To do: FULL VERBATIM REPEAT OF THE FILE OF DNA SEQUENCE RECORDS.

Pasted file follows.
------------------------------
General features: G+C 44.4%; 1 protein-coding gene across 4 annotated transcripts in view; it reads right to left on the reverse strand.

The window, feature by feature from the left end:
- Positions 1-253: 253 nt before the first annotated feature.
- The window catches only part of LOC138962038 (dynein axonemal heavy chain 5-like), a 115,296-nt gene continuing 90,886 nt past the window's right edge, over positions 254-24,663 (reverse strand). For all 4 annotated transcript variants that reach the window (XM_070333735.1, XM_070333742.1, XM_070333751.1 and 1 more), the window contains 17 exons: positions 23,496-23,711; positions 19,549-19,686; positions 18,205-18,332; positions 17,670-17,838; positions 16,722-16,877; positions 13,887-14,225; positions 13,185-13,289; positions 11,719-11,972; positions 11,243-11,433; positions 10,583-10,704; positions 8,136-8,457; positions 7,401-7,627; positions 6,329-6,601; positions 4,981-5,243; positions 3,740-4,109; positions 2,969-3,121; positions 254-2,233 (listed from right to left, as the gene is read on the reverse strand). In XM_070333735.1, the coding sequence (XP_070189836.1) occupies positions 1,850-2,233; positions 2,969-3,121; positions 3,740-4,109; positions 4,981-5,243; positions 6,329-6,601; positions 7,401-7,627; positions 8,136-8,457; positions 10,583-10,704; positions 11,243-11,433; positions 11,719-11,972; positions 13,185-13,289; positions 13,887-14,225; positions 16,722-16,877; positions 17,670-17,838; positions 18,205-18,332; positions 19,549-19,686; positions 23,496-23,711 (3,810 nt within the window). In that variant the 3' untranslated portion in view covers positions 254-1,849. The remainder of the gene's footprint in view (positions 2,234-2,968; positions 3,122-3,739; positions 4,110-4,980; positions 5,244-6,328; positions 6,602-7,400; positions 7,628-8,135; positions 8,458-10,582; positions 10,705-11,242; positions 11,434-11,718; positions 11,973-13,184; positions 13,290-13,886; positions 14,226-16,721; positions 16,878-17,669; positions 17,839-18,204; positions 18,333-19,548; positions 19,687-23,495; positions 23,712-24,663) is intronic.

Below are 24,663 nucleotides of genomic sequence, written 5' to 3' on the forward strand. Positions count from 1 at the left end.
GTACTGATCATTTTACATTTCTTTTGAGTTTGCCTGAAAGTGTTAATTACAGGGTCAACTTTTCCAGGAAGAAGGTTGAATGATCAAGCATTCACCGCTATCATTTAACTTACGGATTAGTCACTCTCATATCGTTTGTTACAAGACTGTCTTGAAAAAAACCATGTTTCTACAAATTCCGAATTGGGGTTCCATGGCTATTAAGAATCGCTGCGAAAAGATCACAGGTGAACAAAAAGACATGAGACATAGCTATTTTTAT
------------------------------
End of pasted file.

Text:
General features: G+C 44.4%; 1 protein-coding gene across 4 annotated transcripts in view; it reads right to left on the reverse strand.

The window, feature by feature from the left end:
- Positions 1-253: 253 nt before the first annotated feature.
- The window catches only part of LOC138962038 (dynein axonemal heavy chain 5-like), a 115,296-nt gene continuing 90,886 nt past the window's right edge, over positions 254-24,663 (reverse strand). For all 4 annotated transcript variants that reach the window (XM_070333735.1, XM_070333742.1, XM_070333751.1 and 1 more), the window contains 17 exons: positions 23,496-23,711; positions 19,549-19,686; positions 18,205-18,332; positions 17,670-17,838; positions 16,722-16,877; positions 13,887-14,225; positions 13,185-13,289; positions 11,719-11,972; positions 11,243-11,433; positions 10,583-10,704; positions 8,136-8,457; positions 7,401-7,627; positions 6,329-6,601; positions 4,981-5,243; positions 3,740-4,109; positions 2,969-3,121; positions 254-2,233 (listed from right to left, as the gene is read on the reverse strand). In XM_070333735.1, the coding sequence (XP_070189836.1) occupies positions 1,850-2,233; positions 2,969-3,121; positions 3,740-4,109; positions 4,981-5,243; positions 6,329-6,601; positions 7,401-7,627; positions 8,136-8,457; positions 10,583-10,704; positions 11,243-11,433; positions 11,719-11,972; positions 13,185-13,289; positions 13,887-14,225; positions 16,722-16,877; positions 17,670-17,838; positions 18,205-18,332; positions 19,549-19,686; positions 23,496-23,711 (3,810 nt within the window). In that variant the 3' untranslated portion in view covers positions 254-1,849. The remainder of the gene's footprint in view (positions 2,234-2,968; positions 3,122-3,739; positions 4,110-4,980; positions 5,244-6,328; positions 6,602-7,400; positions 7,628-8,135; positions 8,458-10,582; positions 10,705-11,242; positions 11,434-11,718; positions 11,973-13,184; positions 13,290-13,886; positions 14,226-16,721; positions 16,878-17,669; positions 17,839-18,204; positions 18,333-19,548; positions 19,687-23,495; positions 23,712-24,663) is intronic.

Below are 24,663 nucleotides of genomic sequence, written 5' to 3' on the forward strand. Positions count from 1 at the left end.
GTACTGATCATTTTACATTTCTTTTGAGTTTGCCTGAAAGTGTTAATTACAGGGTCAACTTTTCCAGGAAGAAGGTTGAATGATCAAGCATTCACCGCTATCATTTAACTTACGGATTAGTCACTCTCATATCGTTTGTTACAAGACTGTCTTGAAAAAAACCATGTTTCTACAAATTCCGAATTGGGGTTCCATGGCTATTAAGAATCGCTGCGAAAAGATCACAGGTGAACAAAAAGACATGAGACATAGCTATTTTTAT